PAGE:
Film (2014 Russia; original title: Vichislitel; vt Titanium France; vt Titanium Strafplanet XT-59 Germany). Unified Media Group. Directed by Dmitriy Grachev. Written by Aleksandr Gromov, Dmitriy Grachev. Cast includes Anna Chipovskaya, Vinnie Jones, Evegniy Mironov. 82 minutes. Colour.
A thousand years after mankind spread out among the stars, luckless humans on the inhospitable planet XT-59 cling to life in a single Dystopian City, surrounded by dangerous, beast-infested swamps (see Aliens; Monsters). Ten convicted criminals (see Crime and Punishment), some justifiably so, others not, are exiled with limited supplies, and offered the vague McGuffin of the "Islands of Happiness" some 300 kilometres through the wilderness.
Vichislitel ["Calculator"], derives its title in Russian and English from the character of Ervin (Mironov), a cool-headed tactician who once served as a presidential adviser, and who uses deduction, abduction and game theory to plot their route. It is he, for example, who determines that there must be something out in the wastes, otherwise government agents would not have attempted to kill him at the start of the journey, turning him into an occasional commentator on and fixer of possible plot-holes. Ervin has also secretly planted a Computer virus in the president's omnipotent system, and turned himself in as a criminal in order to remove the only individual who can prevent the system from crashing as he flees. His foil and love interest Kristi (Chipovskaya) also functions as the narrator, a choice in perspective that turns her into a largely helpless damsel in distress (see Women in SF), and Ervin into a passive-aggressive manipulator who withholds vital information about their plight. In a typical moment of gotcha revelation, Kristi baulks at the idea of being forced to walk first across the swamp, only for Ervin to point out that it will be easier for him to pull her free from quicksand than if their places are reversed. It is only in the film's final act that Kristi's personal style of reasoning, a fuzzier logic that recognizes the influence of human emotion on decision-making, trumps Ervin's dispassionate Mathematics of motivation.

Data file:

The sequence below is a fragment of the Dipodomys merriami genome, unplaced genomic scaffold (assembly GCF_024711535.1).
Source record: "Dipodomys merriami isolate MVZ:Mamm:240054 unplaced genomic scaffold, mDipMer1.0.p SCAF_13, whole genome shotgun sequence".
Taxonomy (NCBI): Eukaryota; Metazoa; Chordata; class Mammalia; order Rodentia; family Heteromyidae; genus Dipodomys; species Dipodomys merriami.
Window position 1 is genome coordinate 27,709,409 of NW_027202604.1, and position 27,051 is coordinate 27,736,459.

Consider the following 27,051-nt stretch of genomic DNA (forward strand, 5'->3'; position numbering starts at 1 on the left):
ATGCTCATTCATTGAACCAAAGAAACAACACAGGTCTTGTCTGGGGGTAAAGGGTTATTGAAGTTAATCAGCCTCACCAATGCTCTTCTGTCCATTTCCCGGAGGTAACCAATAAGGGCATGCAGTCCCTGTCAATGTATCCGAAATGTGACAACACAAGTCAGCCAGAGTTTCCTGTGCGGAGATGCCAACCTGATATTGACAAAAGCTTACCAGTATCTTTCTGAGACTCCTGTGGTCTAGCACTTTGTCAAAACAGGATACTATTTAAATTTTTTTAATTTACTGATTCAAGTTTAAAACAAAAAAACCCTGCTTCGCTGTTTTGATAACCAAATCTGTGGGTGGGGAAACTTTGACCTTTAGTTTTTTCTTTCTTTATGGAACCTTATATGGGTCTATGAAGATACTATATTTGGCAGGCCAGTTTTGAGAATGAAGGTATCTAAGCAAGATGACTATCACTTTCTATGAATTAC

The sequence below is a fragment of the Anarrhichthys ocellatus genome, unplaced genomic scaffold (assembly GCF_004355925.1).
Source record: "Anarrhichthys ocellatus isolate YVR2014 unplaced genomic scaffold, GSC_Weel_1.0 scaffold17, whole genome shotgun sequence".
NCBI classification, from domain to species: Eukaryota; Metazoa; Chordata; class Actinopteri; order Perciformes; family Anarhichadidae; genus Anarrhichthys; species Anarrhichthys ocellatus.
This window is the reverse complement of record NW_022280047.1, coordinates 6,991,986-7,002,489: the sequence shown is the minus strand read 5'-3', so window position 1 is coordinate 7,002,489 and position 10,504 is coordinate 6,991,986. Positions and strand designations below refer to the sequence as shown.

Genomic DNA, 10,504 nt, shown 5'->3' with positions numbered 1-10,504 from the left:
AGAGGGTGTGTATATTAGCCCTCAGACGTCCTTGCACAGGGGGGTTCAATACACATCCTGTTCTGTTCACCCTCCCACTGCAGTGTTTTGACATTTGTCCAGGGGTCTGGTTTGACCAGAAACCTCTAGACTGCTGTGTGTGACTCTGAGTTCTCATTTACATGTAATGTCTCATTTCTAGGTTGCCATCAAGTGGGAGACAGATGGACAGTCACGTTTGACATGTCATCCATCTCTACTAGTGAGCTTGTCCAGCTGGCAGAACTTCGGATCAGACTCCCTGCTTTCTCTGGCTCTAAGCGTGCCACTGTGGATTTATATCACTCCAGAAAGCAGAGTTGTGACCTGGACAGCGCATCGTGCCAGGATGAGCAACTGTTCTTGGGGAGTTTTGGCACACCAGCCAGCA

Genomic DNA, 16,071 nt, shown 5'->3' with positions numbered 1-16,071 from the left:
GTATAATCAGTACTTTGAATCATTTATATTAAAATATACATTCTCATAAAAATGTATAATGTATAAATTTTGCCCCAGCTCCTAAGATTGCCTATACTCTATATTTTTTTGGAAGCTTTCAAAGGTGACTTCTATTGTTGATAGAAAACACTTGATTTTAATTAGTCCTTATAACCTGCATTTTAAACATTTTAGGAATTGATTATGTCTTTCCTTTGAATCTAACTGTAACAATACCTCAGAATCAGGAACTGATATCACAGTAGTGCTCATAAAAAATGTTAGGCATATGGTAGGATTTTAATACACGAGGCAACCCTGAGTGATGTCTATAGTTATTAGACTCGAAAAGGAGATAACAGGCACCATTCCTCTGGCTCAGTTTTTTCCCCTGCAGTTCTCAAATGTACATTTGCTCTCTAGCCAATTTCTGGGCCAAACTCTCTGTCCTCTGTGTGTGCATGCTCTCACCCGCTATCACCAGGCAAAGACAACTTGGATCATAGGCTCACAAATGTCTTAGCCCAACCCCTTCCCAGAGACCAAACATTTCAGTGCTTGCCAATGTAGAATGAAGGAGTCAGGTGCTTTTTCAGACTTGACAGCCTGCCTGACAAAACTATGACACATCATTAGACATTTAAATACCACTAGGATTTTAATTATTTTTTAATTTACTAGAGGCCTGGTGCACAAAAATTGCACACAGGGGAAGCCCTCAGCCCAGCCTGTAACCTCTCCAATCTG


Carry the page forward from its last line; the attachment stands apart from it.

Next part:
Despite moments of accomplished computer graphics, particularly in the depiction of the city and its vehicles, Vichislitel was plainly made for a low budget, with many minutes allotted to characters in drab anoraks bickering in a bleak Iceland location. Although its setting is informed by many a Russian dystopia stretching back to Yevgeny Zamiatin's My (written 1920 and circulated in manuscript; Czech trans 1922; trans Gregory Zilboorg as We 1924), it also seems to draw upon the violent Planetary Romances of Harry Harrison's Deathworld series (1960-1963), as the cast negotiates a series of grisly threats.
The geography of XT-59 may owe something to St Petersburg, which, as noted in Alexander Sokurov's Russkij Kovcheg ["Russian Ark"] (2002) was itself once intended as a glorious city of the future, built upon a desolate swamp. Politics looms large in Ervin's battle against the system, and Russian fatalism has the last, grim laugh, when Kristi's closing narration reveals that ten years after our heroes bring down the oppressive government, it would be replaced by one that was even worse. The somewhat haphazard retitling of the film in French and German suggests that marketers had little faith in its philosophical persuasion, seeking instead to highlight the mere seconds of utopian urban vistas and special effects. [JonC]
see also: Grey; Battle Royale; The Hunger Games; Russia.
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